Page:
The Tyler/Voq stuff is pretty great. His arc has never been a very well-kept secret, but they held onto it just long enough. The amount of time his fellow crewmembers were unaware of who he truly was worked and his turn and reawakening was played perfectly. Even his relationship with Burnham made sense. They're both outsiders, they're both, in a certain sense, going through some traumatic sense, so even though they're inherently different people, it made sense that they might be attracted to one another. What's more, "The Wolf Inside" shows us that Burnham is capable of having a dark side herself. It may be out of necessity to maintain her cover, but Captain Burnham does some terrible things leading the Mirror Shenzhou, and the episode shows us how that takes a toll on her very well, especially as it's later capped not only by the Tyler/Voq betrayal, but also when she finds out her former mentor is the evil leader of this universe.

These last couple of episodes have truly stacked the deck against Burnham in a spectacular way. A way that kind of even justifies everything that some didn't like about the first half of the season. Burnham had to make questionable decisions in the first couple of episodes because the show had to set up that she's capable of doing anything and everything necessary in the line of fire. In that sense, this isn't a traditional redemption arc, as Discovery places the onus of the more traditional or telegraphed reveals on other characters and subplots, which makes what happens to Burnham more compelling and less predictable.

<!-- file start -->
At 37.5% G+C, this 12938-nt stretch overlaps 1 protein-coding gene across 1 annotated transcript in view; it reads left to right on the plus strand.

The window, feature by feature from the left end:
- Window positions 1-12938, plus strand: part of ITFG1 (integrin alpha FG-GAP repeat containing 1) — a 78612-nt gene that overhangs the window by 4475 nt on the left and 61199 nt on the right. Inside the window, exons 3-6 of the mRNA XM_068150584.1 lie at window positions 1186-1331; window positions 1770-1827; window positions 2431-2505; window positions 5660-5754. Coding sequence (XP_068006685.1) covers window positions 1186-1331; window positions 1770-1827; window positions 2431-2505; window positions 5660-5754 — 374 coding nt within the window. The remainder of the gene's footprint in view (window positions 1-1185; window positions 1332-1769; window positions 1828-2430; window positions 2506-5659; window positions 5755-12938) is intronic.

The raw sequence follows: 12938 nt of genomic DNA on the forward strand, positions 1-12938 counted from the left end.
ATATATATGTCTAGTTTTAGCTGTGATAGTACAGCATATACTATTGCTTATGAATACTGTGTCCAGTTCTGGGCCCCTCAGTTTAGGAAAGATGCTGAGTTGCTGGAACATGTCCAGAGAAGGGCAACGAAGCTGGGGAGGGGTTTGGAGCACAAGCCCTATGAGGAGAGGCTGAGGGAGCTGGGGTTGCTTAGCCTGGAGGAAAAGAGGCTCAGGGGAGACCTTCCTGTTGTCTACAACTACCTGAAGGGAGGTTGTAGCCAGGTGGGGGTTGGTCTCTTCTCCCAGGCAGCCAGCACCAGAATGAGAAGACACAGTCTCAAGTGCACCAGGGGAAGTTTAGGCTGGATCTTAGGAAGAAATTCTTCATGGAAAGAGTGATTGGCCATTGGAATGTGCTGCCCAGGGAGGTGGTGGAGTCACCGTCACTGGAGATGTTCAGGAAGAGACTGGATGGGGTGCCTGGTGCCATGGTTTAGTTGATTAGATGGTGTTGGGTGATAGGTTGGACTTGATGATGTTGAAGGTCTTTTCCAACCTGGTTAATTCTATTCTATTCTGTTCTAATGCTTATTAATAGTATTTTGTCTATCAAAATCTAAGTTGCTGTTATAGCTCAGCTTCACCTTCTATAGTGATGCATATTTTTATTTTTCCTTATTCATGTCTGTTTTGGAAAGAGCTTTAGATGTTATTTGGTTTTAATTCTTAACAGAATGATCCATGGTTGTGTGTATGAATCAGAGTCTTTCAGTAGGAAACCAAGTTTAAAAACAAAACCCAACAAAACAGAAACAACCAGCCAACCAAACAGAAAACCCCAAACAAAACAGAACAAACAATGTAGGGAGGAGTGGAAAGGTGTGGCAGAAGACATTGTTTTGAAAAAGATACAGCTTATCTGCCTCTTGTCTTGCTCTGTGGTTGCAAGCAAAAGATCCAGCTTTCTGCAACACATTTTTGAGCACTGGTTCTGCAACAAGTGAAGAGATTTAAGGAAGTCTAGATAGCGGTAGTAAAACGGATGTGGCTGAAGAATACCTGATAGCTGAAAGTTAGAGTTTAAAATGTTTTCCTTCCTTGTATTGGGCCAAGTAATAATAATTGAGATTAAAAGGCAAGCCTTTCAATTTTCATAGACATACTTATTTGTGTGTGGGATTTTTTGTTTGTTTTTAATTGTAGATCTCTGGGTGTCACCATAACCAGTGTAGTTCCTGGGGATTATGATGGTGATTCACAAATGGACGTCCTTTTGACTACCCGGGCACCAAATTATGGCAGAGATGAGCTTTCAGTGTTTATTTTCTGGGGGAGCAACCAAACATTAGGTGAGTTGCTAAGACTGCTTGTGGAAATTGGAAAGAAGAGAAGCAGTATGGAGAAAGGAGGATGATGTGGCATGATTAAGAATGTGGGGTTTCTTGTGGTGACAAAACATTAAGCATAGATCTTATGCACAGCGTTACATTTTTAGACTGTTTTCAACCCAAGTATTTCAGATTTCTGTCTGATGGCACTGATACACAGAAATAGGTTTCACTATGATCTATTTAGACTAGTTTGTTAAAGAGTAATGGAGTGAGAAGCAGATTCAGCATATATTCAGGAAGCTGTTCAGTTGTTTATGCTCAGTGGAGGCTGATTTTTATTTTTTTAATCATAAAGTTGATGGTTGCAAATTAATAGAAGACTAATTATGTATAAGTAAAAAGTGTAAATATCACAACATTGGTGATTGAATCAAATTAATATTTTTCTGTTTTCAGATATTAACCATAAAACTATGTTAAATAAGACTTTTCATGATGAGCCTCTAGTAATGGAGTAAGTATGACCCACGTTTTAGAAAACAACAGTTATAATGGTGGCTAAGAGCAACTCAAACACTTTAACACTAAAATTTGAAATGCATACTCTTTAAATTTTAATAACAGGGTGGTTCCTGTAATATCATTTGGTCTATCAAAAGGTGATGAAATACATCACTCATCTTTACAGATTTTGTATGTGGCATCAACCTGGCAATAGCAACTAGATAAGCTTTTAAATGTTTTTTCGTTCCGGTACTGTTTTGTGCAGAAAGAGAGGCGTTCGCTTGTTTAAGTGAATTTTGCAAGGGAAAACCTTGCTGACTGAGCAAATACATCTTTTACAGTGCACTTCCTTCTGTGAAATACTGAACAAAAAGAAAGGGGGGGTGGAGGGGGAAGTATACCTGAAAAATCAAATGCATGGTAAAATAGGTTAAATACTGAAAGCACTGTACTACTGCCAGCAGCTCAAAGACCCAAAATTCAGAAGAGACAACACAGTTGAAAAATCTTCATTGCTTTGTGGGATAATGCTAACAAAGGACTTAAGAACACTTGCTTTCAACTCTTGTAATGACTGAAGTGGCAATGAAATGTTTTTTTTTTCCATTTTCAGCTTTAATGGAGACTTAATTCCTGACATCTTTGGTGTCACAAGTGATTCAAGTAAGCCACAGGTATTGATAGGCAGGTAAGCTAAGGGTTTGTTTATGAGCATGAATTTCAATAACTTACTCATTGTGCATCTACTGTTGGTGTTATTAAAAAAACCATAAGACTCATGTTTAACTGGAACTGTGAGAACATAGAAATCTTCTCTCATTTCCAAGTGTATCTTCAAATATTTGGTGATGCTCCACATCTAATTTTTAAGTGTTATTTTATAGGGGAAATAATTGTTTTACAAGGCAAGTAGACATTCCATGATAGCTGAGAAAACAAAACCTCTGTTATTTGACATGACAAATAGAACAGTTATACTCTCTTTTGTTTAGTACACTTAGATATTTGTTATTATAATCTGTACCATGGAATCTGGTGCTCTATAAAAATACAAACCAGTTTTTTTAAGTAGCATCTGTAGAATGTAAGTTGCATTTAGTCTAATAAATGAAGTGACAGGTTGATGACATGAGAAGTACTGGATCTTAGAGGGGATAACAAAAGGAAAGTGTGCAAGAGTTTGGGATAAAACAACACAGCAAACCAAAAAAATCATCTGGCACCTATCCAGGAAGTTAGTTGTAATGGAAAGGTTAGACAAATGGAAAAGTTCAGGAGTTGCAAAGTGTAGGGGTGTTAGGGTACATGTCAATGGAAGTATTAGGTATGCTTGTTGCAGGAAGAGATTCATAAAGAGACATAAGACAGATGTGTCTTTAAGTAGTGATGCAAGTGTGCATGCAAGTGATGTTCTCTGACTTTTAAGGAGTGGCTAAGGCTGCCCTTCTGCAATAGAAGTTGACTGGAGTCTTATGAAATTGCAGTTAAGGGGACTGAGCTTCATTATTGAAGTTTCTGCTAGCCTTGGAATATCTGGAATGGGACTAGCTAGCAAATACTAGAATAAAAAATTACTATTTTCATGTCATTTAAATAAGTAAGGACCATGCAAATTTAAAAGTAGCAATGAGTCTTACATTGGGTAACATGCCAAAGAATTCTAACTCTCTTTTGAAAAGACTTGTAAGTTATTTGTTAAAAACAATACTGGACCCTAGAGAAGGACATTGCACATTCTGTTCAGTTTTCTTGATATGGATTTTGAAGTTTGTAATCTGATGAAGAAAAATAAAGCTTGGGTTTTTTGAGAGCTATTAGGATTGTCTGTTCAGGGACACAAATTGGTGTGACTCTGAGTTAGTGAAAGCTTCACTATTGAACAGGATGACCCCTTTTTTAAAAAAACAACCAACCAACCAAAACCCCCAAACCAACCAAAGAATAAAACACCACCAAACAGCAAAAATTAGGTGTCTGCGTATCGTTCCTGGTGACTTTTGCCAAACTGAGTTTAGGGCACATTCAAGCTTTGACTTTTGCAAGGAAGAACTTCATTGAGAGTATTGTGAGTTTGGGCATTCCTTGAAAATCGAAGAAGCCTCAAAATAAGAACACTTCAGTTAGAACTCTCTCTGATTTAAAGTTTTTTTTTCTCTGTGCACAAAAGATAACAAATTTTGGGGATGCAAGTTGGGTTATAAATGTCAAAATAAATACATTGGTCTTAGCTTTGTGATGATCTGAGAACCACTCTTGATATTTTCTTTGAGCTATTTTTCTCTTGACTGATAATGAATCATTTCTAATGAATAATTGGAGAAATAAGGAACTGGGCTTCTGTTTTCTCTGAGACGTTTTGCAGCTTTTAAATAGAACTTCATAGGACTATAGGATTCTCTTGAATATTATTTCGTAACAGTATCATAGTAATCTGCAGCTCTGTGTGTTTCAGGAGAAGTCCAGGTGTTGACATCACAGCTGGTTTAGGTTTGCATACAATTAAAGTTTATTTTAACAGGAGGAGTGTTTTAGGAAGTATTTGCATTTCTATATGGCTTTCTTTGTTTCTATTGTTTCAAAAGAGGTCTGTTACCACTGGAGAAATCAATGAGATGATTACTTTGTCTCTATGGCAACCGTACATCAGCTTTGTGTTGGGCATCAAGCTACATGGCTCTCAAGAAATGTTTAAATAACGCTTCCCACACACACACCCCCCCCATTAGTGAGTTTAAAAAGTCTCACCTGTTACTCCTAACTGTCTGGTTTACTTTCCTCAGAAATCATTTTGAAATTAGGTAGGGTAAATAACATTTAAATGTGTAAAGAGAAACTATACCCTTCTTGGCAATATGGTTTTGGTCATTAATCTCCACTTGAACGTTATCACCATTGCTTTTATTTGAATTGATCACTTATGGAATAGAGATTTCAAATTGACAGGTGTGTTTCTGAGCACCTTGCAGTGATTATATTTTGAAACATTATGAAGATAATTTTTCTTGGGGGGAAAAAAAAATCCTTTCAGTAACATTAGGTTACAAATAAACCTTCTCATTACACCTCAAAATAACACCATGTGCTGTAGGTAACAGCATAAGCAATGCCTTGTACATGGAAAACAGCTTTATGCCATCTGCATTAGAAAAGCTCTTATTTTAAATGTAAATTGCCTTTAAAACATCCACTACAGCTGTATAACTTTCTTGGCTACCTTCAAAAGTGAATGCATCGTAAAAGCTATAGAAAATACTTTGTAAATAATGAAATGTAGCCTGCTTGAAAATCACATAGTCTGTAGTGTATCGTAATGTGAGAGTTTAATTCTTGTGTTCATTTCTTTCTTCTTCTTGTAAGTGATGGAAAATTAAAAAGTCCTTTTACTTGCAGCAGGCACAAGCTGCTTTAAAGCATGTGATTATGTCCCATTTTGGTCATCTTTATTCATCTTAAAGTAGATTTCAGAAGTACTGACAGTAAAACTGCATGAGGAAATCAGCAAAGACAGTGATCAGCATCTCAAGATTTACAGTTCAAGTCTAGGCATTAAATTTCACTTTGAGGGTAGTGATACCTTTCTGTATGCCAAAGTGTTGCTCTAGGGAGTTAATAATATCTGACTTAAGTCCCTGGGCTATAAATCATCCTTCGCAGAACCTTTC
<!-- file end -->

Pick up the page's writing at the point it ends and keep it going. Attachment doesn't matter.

Burnham is in fact such a good main character that she kind of makes everyone who comes anywhere near her that much more compelling. Lorca is infinitely more mysterious, especially now that every reveal except for his true nature has been solved. Tyler is just as punished, and now he holds the status of pariah that once belonged to her. Stamets has his own shit going on, meeting the mirror version of himself in the catatonic fungus forest they've created in their heads. Tilly's even coming into her own. And most interestingly, her relationship with Saru is summed up with an incredibly well-played conversation between the two, in which they both lie. Saru doesn't tell her Culber's dead, and Michael doesn't tell him his mirror self is a slave who just got through washing her.

I can't even fathom where this might all go, but "The Wolf Inside" continues to prove that moving Discovery to the Mirror Universe was an shrewd move, and it gets 8.5 daily ablutions out of 10.

Notes & Quotes:

  • I know that Mirror Sarek having a goatee is just fan service, but it's good damn fan service. I'm also very compelled to hear someone behind the show explain a world where Sarek is part of the resistance and Mirror Spock is loyal Terran officer.
  • Also among the resistance are an Andorian and a Tellarite. The Andorian looked perfect. The Tellarite was a more extreme makeover from the ones we've seen, but it's fine because they all looked silly.
  • "Even the light is different. The cosmos has lost its brilliance."